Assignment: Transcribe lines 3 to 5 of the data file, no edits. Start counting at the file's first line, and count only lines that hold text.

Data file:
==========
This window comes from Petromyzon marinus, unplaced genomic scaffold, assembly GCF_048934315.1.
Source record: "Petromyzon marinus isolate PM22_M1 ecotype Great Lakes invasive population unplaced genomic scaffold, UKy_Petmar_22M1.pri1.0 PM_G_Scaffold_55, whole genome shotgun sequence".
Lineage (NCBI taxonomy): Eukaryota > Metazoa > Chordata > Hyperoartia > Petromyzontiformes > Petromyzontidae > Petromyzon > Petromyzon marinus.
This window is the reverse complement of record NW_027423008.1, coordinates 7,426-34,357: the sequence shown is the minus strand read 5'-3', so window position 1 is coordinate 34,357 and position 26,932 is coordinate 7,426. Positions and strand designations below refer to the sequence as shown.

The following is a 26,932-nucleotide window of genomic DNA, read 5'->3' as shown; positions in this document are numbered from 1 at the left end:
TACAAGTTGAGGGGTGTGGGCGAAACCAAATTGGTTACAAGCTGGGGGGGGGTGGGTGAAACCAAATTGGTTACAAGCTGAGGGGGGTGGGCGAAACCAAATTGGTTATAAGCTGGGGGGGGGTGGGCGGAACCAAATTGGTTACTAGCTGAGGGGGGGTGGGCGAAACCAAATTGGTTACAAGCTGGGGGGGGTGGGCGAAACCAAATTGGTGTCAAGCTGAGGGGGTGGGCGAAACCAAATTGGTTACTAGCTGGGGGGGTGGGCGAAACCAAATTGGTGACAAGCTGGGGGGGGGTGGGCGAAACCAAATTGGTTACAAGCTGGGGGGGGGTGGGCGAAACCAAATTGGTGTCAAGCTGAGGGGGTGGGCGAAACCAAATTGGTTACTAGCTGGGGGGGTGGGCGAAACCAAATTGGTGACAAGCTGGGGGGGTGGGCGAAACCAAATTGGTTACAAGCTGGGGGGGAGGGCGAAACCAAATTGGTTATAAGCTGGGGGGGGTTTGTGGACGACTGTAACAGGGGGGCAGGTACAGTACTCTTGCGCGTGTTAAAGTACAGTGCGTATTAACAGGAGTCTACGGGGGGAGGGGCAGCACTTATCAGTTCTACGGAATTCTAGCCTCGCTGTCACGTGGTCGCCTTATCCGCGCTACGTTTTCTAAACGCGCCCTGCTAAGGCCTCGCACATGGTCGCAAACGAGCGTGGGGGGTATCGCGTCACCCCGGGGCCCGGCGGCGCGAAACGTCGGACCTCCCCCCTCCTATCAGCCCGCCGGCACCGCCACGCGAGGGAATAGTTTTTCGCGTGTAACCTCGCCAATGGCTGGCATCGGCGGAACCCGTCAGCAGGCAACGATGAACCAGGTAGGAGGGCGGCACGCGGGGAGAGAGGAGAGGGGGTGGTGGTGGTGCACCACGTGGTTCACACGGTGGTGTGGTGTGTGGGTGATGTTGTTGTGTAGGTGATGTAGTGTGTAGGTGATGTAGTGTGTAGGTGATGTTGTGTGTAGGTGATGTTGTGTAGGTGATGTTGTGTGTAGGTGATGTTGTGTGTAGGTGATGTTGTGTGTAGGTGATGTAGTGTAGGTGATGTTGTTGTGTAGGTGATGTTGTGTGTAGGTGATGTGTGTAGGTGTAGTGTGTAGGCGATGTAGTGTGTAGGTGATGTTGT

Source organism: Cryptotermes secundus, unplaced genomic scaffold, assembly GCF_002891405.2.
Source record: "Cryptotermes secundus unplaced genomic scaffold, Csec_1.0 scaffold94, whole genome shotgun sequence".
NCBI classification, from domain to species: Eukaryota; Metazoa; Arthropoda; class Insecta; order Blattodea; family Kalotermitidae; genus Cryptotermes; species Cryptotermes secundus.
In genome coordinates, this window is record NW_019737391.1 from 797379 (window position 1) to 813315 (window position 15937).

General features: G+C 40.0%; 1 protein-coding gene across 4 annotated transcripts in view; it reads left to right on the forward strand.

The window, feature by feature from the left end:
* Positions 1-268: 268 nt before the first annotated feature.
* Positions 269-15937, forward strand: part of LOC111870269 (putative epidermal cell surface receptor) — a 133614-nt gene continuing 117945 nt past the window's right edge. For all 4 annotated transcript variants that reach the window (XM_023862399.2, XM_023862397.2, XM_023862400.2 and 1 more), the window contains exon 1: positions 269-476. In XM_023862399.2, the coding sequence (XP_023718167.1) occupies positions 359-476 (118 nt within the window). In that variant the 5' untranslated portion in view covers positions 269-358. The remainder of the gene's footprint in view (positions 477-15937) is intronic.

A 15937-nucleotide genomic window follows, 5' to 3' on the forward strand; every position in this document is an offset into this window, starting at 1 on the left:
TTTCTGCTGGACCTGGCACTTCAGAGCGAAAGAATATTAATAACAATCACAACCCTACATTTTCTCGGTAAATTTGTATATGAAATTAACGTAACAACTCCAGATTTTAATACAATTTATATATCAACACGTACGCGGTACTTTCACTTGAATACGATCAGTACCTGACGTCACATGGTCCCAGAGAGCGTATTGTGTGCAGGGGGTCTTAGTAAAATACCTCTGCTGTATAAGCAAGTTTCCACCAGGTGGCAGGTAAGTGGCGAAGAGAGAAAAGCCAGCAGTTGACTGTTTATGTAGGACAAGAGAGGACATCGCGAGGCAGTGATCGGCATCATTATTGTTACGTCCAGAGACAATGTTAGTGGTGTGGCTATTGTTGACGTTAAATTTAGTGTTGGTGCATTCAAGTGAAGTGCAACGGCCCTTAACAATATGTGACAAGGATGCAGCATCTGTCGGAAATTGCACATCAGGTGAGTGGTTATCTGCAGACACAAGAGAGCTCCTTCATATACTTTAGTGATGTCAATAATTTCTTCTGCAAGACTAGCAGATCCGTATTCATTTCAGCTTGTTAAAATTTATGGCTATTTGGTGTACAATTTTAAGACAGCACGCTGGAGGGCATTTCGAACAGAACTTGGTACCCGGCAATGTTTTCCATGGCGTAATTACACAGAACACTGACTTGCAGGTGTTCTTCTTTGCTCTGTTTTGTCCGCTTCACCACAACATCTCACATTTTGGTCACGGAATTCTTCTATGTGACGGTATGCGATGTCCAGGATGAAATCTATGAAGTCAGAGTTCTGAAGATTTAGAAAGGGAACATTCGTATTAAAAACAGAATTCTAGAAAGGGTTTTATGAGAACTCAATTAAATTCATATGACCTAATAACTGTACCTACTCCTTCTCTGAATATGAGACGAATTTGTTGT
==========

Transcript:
Lineage (NCBI taxonomy): Eukaryota > Metazoa > Chordata > Hyperoartia > Petromyzontiformes > Petromyzontidae > Petromyzon > Petromyzon marinus.
This window is the reverse complement of record NW_027423008.1, coordinates 7,426-34,357: the sequence shown is the minus strand read 5'-3', so window position 1 is coordinate 34,357 and position 26,932 is coordinate 7,426. Positions and strand designations below refer to the sequence as shown.

The following is a 26,932-nucleotide window of genomic DNA, read 5'->3' as shown; positions in this document are numbered from 1 at the left end: